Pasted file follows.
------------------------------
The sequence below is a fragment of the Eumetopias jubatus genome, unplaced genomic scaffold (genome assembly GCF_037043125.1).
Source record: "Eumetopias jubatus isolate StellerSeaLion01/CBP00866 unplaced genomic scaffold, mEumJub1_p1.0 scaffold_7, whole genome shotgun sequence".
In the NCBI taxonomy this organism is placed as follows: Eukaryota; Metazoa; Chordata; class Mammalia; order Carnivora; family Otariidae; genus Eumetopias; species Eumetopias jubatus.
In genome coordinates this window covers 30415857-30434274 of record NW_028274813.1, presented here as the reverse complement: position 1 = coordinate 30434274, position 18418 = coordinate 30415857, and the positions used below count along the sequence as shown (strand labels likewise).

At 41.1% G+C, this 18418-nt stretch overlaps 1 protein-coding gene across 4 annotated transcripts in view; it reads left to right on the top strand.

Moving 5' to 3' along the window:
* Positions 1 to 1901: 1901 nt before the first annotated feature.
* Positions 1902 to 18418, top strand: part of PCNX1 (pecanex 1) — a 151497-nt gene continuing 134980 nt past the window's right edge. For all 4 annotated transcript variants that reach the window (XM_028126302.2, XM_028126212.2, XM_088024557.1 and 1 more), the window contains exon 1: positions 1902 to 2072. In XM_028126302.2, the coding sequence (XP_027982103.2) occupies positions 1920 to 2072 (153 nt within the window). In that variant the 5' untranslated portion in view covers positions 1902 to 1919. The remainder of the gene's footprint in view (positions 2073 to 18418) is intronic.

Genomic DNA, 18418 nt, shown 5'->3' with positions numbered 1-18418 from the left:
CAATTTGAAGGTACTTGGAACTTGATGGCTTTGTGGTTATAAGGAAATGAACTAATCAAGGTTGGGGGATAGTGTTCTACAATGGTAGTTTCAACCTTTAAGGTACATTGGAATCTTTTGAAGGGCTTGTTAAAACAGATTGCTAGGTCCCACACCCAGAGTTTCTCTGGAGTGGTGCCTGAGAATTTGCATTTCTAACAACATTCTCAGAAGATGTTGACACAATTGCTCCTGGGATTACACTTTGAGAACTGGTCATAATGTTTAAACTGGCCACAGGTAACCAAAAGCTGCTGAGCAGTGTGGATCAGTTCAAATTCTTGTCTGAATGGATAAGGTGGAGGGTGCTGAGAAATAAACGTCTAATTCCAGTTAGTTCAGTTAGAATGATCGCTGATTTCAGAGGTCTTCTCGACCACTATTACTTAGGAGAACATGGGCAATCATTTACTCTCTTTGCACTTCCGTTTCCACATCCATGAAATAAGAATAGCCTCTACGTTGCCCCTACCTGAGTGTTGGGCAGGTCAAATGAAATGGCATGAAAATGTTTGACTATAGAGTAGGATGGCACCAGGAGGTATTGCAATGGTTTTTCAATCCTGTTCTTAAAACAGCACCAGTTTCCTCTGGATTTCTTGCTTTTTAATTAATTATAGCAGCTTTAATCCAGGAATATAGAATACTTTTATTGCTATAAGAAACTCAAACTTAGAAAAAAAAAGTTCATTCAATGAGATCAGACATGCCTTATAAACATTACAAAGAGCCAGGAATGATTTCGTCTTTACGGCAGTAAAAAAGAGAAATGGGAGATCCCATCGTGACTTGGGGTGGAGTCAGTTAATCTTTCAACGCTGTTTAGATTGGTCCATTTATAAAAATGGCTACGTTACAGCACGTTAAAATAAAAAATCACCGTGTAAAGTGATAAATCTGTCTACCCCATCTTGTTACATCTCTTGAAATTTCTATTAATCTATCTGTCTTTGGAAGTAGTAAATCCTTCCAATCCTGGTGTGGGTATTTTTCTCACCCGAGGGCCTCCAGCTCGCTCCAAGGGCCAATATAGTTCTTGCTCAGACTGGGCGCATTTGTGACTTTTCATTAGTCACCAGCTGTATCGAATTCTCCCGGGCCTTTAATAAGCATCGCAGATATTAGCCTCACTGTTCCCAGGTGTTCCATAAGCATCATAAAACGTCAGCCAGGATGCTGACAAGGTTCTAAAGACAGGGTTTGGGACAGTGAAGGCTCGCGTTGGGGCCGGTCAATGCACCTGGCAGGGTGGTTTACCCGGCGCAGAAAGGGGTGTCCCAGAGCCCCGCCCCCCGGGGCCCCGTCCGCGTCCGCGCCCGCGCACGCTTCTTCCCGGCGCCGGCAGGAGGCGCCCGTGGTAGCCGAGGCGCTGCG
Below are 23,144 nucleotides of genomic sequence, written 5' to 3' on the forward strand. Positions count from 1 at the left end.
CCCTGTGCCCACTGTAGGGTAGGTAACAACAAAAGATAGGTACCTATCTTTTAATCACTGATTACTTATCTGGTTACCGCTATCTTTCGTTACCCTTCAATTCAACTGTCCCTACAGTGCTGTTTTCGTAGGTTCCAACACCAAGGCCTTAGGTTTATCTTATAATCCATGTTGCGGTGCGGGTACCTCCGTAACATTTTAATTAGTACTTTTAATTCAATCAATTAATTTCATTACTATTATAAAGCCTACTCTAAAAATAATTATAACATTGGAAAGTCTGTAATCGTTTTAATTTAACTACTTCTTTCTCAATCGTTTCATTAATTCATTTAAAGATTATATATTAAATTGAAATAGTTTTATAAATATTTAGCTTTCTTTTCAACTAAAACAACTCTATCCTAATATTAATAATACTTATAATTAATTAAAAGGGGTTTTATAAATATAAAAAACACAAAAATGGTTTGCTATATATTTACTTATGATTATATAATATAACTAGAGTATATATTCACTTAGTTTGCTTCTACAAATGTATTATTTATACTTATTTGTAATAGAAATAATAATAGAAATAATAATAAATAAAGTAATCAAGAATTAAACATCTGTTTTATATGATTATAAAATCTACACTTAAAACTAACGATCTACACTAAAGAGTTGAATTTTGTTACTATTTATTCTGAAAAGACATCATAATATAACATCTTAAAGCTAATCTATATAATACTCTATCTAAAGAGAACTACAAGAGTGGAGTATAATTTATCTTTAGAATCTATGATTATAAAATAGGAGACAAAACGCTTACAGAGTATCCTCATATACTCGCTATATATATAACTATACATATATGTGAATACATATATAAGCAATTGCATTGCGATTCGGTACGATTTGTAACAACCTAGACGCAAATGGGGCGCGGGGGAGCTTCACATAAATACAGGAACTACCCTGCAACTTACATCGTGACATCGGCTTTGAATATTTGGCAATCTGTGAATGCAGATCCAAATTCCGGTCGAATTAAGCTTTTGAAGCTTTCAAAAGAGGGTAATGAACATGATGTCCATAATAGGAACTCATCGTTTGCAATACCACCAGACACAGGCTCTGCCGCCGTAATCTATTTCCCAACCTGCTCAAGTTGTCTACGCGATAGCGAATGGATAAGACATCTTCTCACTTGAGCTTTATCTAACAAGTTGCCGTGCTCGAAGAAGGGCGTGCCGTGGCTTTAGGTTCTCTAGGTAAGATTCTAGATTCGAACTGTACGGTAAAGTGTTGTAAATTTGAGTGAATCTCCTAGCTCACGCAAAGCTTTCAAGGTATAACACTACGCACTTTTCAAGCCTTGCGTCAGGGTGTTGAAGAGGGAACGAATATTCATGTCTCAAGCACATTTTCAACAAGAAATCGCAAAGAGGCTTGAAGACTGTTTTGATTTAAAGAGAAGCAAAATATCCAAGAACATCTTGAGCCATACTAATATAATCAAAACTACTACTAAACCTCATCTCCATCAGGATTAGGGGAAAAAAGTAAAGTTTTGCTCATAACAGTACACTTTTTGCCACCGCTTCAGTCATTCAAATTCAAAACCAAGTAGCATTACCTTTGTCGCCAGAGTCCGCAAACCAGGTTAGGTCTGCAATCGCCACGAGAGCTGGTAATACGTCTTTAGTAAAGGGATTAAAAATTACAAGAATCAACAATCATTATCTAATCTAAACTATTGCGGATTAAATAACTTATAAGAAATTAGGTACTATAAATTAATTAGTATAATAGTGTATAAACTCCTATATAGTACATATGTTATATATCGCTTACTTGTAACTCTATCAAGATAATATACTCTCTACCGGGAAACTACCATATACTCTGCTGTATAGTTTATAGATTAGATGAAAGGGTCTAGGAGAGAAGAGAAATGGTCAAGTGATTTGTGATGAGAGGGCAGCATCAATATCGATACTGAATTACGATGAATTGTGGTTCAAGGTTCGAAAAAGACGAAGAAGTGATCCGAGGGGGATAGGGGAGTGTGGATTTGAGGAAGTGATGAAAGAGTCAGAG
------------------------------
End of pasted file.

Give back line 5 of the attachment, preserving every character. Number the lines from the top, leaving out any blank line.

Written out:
At 41.1% G+C, this 18418-nt stretch overlaps 1 protein-coding gene across 4 annotated transcripts in view; it reads left to right on the top strand.